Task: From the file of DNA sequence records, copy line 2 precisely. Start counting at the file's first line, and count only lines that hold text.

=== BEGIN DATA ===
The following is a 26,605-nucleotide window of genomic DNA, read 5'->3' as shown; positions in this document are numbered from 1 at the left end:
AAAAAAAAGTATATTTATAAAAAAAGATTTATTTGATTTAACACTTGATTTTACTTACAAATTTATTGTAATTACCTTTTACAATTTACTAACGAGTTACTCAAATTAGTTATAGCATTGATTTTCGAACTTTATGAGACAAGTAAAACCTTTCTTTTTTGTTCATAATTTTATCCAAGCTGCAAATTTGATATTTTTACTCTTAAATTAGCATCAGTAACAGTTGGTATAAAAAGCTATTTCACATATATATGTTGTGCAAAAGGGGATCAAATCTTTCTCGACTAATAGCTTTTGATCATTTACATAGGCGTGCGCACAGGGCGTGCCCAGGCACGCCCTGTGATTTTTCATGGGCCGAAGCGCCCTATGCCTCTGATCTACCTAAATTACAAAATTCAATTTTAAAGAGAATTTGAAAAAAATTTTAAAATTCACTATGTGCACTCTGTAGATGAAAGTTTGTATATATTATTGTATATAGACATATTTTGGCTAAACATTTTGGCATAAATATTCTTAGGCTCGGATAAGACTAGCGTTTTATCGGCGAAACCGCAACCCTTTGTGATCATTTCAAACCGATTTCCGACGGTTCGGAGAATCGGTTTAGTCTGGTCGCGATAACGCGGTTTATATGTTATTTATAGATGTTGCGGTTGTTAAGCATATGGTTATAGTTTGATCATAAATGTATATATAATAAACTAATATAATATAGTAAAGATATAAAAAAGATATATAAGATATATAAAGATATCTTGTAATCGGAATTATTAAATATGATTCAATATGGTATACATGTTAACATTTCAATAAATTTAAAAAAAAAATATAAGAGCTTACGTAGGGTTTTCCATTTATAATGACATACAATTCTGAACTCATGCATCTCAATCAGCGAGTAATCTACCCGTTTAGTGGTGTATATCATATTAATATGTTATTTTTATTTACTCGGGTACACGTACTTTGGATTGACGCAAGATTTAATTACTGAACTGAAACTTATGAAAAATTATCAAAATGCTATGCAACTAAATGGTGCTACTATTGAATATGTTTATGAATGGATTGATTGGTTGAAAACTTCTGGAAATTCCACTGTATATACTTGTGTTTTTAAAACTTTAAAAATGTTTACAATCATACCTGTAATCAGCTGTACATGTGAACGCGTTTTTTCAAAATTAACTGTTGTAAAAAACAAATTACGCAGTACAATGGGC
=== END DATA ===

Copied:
AAAAAAAAGTATATTTATAAAAAAAGATTTATTTGATTTAACACTTGATTTTACTTACAAATTTATTGTAATTACCTTTTACAATTTACTAACGAGTTACTCAAATTAGTTATAGCATTGATTTTCGAACTTTATGAGACAAGTAAAACCTTTCTTTTTTGTTCATAATTTTATCCAAGCTGCAAATTTGATATTTTTACTCTTAAATTAGCATCAGTAACAGTTGGTATAAAAAGCTATTTCACATATATATGTTGTGCAAAAGGGGATCAAATCTTTCTCGACTAATAGCTTTTGATCATTTACATAGGCGTGCGCACAGGGCGTGCCCAGGCACGCCCTGTGATTTTTCATGGGCCGAAGCGCCCTATGCCTCTGATCTACCTAAATTACAAAATTCAATTTTAAAGAGAATTTGAAAAAAATTTTAAAATTCACTATGTGCACTCTGTAGATGAAAGTTTGTATATATTATTGTATATAGACATATTTTGGCTAAACATTTTGGCATAAATATTCTTAGGCTCGGATAAGACTAGCGTTTTATCGGCGAAACCGCAACCCTTTGTGATCATTTCAAACCGATTTCCGACGGTTCGGAGAATCGGTTTAGTCTGGTCGCGATAACGCGGTTTATATGTTATTTATAGATGTTGCGGTTGTTAAGCATATGGTTATAGTTTGATCATAAATGTATATATAATAAACTAATATAATATAGTAAAGATATAAAAAAGATATATAAGATATATAAAGATATCTTGTAATCGGAATTATTAAATATGATTCAATATGGTATACATGTTAACATTTCAATAAATTTAAAAAAAAAATATAAGAGCTTACGTAGGGTTTTCCATTTATAATGACATACAATTCTGAACTCATGCATCTCAATCAGCGAGTAATCTACCCGTTTAGTGGTGTATATCATATTAATATGTTATTTTTATTTACTCGGGTACACGTACTTTGGATTGACGCAAGATTTAATTACTGAACTGAAACTTATGAAAAATTATCAAAATGCTATGCAACTAAATGGTGCTACTATTGAATATGTTTATGAATGGATTGATTGGTTGAAAACTTCTGGAAATTCCACTGTATATACTTGTGTTTTTAAAACTTTAAAAATGTTTACAATCATACCTGTAATCAGCTGTACATGTGAACGCGTTTTTTCAAAATTAACTGTTGTAAAAAACAAATTACGCAGTACAATGGGC